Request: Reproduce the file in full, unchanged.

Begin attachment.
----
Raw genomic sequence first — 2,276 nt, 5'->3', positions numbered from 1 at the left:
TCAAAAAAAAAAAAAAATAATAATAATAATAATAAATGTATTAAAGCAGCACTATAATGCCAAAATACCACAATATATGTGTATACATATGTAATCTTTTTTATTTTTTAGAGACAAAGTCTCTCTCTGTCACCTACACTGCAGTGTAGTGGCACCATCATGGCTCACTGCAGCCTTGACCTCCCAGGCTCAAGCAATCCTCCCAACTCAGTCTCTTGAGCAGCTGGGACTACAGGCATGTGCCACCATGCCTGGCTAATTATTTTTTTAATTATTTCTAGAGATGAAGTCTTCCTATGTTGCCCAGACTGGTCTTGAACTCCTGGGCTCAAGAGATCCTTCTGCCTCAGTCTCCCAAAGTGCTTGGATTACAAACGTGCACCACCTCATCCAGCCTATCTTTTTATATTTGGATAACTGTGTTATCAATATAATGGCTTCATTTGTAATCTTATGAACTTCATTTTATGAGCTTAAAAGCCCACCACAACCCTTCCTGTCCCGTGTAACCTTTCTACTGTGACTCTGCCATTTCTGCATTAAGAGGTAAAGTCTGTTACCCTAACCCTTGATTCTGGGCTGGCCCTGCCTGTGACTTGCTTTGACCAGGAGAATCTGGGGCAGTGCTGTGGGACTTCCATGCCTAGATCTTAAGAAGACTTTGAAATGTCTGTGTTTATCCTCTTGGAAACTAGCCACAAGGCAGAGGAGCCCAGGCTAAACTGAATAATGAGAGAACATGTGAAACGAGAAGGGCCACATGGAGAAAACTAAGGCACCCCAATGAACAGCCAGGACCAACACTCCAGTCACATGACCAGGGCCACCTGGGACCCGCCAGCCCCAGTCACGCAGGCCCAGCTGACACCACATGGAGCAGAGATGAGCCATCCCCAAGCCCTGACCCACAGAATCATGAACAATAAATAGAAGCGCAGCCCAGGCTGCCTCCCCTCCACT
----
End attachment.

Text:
Raw genomic sequence first — 2,276 nt, 5'->3', positions numbered from 1 at the left:
TCAAAAAAAAAAAAAAATAATAATAATAATAATAAATGTATTAAAGCAGCACTATAATGCCAAAATACCACAATATATGTGTATACATATGTAATCTTTTTTATTTTTTAGAGACAAAGTCTCTCTCTGTCACCTACACTGCAGTGTAGTGGCACCATCATGGCTCACTGCAGCCTTGACCTCCCAGGCTCAAGCAATCCTCCCAACTCAGTCTCTTGAGCAGCTGGGACTACAGGCATGTGCCACCATGCCTGGCTAATTATTTTTTTAATTATTTCTAGAGATGAAGTCTTCCTATGTTGCCCAGACTGGTCTTGAACTCCTGGGCTCAAGAGATCCTTCTGCCTCAGTCTCCCAAAGTGCTTGGATTACAAACGTGCACCACCTCATCCAGCCTATCTTTTTATATTTGGATAACTGTGTTATCAATATAATGGCTTCATTTGTAATCTTATGAACTTCATTTTATGAGCTTAAAAGCCCACCACAACCCTTCCTGTCCCGTGTAACCTTTCTACTGTGACTCTGCCATTTCTGCATTAAGAGGTAAAGTCTGTTACCCTAACCCTTGATTCTGGGCTGGCCCTGCCTGTGACTTGCTTTGACCAGGAGAATCTGGGGCAGTGCTGTGGGACTTCCATGCCTAGATCTTAAGAAGACTTTGAAATGTCTGTGTTTATCCTCTTGGAAACTAGCCACAAGGCAGAGGAGCCCAGGCTAAACTGAATAATGAGAGAACATGTGAAACGAGAAGGGCCACATGGAGAAAACTAAGGCACCCCAATGAACAGCCAGGACCAACACTCCAGTCACATGACCAGGGCCACCTGGGACCCGCCAGCCCCAGTCACGCAGGCCCAGCTGACACCACATGGAGCAGAGATGAGCCATCCCCAAGCCCTGACCCACAGAATCATGAACAATAAATAGAAGCGCAGCCCAGGCTGCCTCCCCTCCACT